NUI Galway Home to Exclusive Archive Surrounding the Northern Ireland ‘Troubles’

Photograph of Brendan Duddy courtesy of University of Ulster
Nov 10 2011 Posted: 11:57 GMT

Launch of the Brendan Duddy Collection and Symposium on ‘Negotiating Peace’

During three extended periods between 1973 and 1993 the British government was involved in intensive secret contact with the IRA leadership through the same intermediary, Brendan Duddy, a businessman from Derry. During the first period Duddy’s home was the venue for a series of secret meetings in 1975 between the IRA leadership and senior British officials. During the second period, in 1980-81, Duddy was at the centre of intricate negotiations aimed at resolving the hunger strikes, and between 1990 and 1993 he was intensely active in contacts between the British government and the IRA. The launch of the Brendan Duddy Archive will take place on Tuesday, 22 November at NUI Galway following a half-day symposium Negotiating Peace.


Deposited at NUI Galway in 2009, the papers of Brendan Duddy provide a unique insight into the resolution of the ‘Troubles’. The archive includes coded diaries of contact as well as messages exchanged between the British Government and the Provisional Republican leadership.


The Duddy papers are directly related to the papers of Ruairí Ó Brádaigh, former President of Sinn Féin, which are also held in the James Hardiman Library at NUI Galway. Together these archives constitute one of the most important sources for understanding the attempts to resolve conflict in Ireland that culminated in the Good Friday Agreement of 1998.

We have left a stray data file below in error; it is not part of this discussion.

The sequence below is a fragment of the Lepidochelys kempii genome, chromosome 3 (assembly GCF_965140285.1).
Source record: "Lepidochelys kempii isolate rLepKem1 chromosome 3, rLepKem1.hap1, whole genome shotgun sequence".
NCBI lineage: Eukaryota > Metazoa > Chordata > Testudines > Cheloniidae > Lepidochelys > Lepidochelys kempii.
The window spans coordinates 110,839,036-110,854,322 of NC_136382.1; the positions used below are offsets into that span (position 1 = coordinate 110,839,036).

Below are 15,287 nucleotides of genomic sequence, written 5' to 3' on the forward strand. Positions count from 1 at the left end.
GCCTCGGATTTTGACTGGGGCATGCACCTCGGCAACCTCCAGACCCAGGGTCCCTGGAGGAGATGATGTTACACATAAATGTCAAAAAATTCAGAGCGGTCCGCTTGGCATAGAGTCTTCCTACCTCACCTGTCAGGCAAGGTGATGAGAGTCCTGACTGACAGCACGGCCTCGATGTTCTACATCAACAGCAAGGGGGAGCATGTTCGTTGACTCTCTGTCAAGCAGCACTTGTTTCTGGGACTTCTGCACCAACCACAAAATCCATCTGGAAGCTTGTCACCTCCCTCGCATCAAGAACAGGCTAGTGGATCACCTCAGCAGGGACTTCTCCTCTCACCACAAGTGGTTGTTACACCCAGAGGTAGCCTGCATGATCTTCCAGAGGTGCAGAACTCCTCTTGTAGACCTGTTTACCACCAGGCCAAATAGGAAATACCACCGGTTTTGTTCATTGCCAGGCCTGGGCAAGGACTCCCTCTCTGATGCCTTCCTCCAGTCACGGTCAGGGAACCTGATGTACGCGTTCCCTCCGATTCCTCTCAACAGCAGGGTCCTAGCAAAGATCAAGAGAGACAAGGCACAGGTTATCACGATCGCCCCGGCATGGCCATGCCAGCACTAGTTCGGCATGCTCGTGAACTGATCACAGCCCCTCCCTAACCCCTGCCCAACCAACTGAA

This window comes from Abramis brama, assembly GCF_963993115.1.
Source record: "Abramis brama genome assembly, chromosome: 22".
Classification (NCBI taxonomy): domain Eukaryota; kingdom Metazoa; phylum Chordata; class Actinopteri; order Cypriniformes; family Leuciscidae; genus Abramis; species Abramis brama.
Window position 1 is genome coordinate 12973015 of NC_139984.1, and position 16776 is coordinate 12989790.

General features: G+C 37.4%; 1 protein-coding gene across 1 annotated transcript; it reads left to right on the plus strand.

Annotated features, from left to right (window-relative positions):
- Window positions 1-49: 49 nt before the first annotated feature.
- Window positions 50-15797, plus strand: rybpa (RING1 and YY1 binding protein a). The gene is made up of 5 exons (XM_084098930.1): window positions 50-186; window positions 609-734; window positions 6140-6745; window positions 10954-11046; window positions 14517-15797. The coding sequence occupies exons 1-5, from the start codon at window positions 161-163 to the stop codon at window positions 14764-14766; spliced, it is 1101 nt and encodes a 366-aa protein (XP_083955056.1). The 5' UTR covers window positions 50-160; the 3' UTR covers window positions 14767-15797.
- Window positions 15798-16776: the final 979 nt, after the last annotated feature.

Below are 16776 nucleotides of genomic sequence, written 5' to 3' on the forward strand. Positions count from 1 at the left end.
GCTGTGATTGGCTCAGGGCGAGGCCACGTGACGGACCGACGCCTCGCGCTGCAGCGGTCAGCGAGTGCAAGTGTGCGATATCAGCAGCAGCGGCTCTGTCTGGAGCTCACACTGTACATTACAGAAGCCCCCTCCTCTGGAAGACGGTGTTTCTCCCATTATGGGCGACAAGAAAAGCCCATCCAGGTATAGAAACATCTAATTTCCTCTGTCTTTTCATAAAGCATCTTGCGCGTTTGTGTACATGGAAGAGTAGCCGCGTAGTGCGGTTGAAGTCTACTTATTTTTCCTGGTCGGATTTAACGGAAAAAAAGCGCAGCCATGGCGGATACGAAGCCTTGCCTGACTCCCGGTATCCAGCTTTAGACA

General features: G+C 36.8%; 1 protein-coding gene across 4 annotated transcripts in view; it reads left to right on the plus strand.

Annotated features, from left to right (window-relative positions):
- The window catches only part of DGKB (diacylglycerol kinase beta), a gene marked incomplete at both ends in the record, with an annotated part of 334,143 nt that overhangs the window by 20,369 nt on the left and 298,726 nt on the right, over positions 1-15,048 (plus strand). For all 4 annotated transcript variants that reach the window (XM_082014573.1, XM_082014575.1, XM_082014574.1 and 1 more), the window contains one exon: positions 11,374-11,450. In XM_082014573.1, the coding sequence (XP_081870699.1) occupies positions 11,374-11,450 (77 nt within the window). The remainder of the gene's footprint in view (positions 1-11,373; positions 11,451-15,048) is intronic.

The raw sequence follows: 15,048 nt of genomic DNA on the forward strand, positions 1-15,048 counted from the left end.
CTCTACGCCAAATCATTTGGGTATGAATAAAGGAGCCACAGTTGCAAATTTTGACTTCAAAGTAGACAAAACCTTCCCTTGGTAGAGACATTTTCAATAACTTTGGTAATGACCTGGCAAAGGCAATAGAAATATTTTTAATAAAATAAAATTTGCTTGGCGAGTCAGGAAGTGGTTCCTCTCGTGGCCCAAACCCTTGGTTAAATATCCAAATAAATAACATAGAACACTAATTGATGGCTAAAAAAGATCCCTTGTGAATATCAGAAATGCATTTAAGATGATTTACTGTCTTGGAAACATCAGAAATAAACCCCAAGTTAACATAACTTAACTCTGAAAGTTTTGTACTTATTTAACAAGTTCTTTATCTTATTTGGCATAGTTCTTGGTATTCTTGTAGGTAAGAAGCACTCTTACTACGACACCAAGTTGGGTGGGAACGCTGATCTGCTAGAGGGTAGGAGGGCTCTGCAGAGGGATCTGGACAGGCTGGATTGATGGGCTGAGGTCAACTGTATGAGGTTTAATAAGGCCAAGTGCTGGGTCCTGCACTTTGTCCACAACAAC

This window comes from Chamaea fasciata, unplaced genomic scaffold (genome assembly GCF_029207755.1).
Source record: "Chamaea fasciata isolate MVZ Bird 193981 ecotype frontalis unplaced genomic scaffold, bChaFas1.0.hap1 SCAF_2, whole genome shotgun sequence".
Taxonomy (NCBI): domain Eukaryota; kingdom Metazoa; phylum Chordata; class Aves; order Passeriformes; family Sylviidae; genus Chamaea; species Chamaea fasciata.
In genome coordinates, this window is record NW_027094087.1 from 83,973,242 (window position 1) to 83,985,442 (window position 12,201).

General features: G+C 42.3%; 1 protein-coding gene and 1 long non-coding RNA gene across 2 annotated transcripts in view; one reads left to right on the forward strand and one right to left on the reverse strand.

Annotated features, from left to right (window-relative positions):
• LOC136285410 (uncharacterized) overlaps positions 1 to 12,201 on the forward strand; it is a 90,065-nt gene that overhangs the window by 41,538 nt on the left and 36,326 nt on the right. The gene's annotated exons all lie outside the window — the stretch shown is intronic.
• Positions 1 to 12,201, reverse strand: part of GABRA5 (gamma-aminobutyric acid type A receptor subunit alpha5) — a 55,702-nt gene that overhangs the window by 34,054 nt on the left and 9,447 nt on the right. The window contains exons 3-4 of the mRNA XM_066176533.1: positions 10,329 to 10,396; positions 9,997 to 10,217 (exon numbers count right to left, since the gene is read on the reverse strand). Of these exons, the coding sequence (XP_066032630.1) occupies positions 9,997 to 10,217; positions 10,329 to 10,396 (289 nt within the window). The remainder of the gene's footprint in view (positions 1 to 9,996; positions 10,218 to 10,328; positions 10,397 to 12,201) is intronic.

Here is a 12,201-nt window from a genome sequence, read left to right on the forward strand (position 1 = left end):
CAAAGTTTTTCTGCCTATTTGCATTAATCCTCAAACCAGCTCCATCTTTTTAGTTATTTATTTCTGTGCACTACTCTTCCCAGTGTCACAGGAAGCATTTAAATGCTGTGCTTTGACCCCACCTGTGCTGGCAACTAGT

Speaking about the Brendan Duddy Collection, Dr Niall Ó Dochartaigh, Lecturer in Politics at NUI Galway, said: “The papers of Brendan Duddy provide a unique insight into the resolution of the 'Troubles'. At a time when there is intense public debate on the value of negotiation with armed opponents in situations such as Afghanistan and Israel/Palestine, the Duddy papers provide a rare insight into the dynamics of back-channel negotiation that can help us to understand the role of secret negotiation in efforts to resolve conflict in other situations.”


The archive also includes several hours of filmed footage of interviews with Brendan Duddy by Dr Niall Ó Dochartaigh. The interviews cover the key historical events in which Brendan Duddy was involved. A series of articles published recently by Dr Ó Dochartaigh analyse the character of this secret communication and illustrate how the Duddy papers shed new light on key events in the Northern Ireland conflict and the peace process. They include articles recently published or shortly to be published in international academic journals including the Journal of Peace Research, International Journal of Conflict Management and Dynamics of Asymmetric Conflict as well as the Field Day Review of Irish Studies.